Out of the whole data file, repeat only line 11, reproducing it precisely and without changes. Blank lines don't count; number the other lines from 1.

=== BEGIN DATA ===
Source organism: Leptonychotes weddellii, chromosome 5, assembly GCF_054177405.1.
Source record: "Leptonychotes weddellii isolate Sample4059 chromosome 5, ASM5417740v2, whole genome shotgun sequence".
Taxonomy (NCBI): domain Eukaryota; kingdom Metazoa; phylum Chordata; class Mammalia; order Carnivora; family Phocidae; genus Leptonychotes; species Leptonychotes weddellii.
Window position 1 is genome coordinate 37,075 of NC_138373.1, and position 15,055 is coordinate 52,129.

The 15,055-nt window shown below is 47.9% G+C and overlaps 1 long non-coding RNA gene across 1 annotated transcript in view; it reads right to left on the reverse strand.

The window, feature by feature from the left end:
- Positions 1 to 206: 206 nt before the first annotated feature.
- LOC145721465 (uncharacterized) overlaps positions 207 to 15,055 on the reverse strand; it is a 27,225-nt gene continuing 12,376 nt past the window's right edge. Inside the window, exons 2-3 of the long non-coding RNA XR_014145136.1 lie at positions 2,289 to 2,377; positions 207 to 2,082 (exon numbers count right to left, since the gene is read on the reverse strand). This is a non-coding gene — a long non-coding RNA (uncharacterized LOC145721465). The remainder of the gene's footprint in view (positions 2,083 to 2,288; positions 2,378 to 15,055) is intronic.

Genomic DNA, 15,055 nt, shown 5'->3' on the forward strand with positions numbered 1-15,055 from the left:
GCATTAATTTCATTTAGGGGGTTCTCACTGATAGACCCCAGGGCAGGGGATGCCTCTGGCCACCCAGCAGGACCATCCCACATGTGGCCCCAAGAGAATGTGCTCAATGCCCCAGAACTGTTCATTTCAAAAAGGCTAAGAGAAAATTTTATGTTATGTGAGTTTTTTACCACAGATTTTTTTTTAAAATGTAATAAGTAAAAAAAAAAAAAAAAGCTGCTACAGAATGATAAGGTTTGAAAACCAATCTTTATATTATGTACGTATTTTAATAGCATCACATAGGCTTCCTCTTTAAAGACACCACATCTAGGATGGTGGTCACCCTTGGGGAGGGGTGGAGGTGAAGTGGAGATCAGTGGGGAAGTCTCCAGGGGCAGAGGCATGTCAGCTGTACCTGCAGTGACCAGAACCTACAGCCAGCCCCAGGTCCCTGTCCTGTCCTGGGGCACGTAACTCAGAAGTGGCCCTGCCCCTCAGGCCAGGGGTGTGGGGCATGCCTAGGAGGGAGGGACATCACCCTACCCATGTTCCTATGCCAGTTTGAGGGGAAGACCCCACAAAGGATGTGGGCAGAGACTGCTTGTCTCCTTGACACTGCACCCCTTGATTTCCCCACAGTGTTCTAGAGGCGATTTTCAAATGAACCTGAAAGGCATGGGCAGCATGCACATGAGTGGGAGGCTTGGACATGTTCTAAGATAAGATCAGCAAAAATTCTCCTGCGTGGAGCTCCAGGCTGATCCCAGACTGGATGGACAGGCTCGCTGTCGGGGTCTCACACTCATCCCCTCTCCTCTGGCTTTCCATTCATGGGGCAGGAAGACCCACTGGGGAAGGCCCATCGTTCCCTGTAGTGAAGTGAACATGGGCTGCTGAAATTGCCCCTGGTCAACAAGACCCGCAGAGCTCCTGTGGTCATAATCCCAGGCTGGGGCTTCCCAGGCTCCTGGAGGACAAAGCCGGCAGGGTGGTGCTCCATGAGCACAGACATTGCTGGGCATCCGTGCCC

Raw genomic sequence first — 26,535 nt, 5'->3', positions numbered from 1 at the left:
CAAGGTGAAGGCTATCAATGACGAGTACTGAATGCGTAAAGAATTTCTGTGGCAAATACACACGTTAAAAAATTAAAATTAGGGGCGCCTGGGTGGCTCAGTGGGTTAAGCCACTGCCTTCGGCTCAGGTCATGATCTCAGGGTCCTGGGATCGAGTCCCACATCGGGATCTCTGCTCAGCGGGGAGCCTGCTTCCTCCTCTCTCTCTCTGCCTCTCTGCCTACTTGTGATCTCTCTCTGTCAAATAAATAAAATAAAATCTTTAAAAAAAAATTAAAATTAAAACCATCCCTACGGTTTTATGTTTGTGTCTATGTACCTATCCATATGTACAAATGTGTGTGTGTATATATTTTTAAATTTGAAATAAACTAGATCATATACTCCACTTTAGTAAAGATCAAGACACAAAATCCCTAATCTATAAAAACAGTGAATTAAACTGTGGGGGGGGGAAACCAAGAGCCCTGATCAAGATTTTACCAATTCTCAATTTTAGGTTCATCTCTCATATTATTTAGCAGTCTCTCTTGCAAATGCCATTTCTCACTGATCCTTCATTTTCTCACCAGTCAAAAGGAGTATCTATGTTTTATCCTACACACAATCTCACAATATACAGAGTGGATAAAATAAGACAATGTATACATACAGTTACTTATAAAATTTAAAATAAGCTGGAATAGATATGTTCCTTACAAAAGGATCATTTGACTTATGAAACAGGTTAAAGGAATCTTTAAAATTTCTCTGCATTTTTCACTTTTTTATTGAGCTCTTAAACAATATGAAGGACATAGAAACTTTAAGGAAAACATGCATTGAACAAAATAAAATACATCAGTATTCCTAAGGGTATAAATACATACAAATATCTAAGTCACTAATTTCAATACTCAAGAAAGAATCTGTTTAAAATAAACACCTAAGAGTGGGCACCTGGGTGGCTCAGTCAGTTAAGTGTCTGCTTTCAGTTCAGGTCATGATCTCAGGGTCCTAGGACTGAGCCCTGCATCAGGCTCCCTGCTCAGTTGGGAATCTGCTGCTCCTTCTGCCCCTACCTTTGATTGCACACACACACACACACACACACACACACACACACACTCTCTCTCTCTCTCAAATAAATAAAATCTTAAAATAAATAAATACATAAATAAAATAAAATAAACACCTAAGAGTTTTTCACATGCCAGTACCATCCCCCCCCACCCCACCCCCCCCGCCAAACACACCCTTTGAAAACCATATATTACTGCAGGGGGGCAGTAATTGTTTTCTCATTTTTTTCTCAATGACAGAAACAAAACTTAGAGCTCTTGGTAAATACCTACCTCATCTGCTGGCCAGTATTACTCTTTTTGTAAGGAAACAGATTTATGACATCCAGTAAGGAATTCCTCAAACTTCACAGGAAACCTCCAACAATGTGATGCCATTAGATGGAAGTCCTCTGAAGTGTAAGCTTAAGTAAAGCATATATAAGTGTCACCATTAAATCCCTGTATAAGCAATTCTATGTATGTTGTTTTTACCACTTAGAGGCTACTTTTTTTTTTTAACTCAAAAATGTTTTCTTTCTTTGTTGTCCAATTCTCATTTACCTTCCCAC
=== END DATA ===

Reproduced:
Raw genomic sequence first — 26,535 nt, 5'->3', positions numbered from 1 at the left: